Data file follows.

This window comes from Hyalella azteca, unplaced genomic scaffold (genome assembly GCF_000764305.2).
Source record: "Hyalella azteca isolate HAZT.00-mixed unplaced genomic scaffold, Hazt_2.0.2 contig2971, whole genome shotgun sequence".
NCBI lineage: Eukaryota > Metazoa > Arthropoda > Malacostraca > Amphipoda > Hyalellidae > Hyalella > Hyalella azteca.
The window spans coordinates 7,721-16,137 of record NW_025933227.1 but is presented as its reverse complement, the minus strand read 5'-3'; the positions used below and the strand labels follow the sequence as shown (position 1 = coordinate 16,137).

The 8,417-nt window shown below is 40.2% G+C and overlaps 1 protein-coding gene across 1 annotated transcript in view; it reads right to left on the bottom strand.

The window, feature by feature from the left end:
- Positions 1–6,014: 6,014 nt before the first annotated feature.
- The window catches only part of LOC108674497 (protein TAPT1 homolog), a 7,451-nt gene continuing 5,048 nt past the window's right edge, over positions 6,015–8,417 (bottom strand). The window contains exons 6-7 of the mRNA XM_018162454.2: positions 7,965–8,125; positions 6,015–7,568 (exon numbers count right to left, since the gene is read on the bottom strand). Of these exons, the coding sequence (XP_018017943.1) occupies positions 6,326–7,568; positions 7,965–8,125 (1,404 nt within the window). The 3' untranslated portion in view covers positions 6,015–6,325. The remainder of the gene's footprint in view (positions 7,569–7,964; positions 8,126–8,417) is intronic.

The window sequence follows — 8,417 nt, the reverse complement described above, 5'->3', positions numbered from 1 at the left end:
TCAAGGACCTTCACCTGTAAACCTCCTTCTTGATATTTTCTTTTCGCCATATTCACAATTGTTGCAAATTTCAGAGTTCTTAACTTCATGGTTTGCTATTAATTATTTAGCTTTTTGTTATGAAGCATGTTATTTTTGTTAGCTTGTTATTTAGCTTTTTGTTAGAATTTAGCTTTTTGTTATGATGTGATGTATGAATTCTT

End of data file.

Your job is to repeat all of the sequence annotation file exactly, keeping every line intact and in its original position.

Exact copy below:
This window comes from Hyalella azteca, unplaced genomic scaffold (genome assembly GCF_000764305.2).
Source record: "Hyalella azteca isolate HAZT.00-mixed unplaced genomic scaffold, Hazt_2.0.2 contig2971, whole genome shotgun sequence".
NCBI lineage: Eukaryota > Metazoa > Arthropoda > Malacostraca > Amphipoda > Hyalellidae > Hyalella > Hyalella azteca.
The window spans coordinates 7,721-16,137 of record NW_025933227.1 but is presented as its reverse complement, the minus strand read 5'-3'; the positions used below and the strand labels follow the sequence as shown (position 1 = coordinate 16,137).

The 8,417-nt window shown below is 40.2% G+C and overlaps 1 protein-coding gene across 1 annotated transcript in view; it reads right to left on the bottom strand.

The window, feature by feature from the left end:
- Positions 1–6,014: 6,014 nt before the first annotated feature.
- The window catches only part of LOC108674497 (protein TAPT1 homolog), a 7,451-nt gene continuing 5,048 nt past the window's right edge, over positions 6,015–8,417 (bottom strand). The window contains exons 6-7 of the mRNA XM_018162454.2: positions 7,965–8,125; positions 6,015–7,568 (exon numbers count right to left, since the gene is read on the bottom strand). Of these exons, the coding sequence (XP_018017943.1) occupies positions 6,326–7,568; positions 7,965–8,125 (1,404 nt within the window). The 3' untranslated portion in view covers positions 6,015–6,325. The remainder of the gene's footprint in view (positions 7,569–7,964; positions 8,126–8,417) is intronic.

The window sequence follows — 8,417 nt, the reverse complement described above, 5'->3', positions numbered from 1 at the left end:
TCAAGGACCTTCACCTGTAAACCTCCTTCTTGATATTTTCTTTTCGCCATATTCACAATTGTTGCAAATTTCAGAGTTCTTAACTTCATGGTTTGCTATTAATTATTTAGCTTTTTGTTATGAAGCATGTTATTTTTGTTAGCTTGTTATTTAGCTTTTTGTTAGAATTTAGCTTTTTGTTATGATGTGATGTATGAATTCTT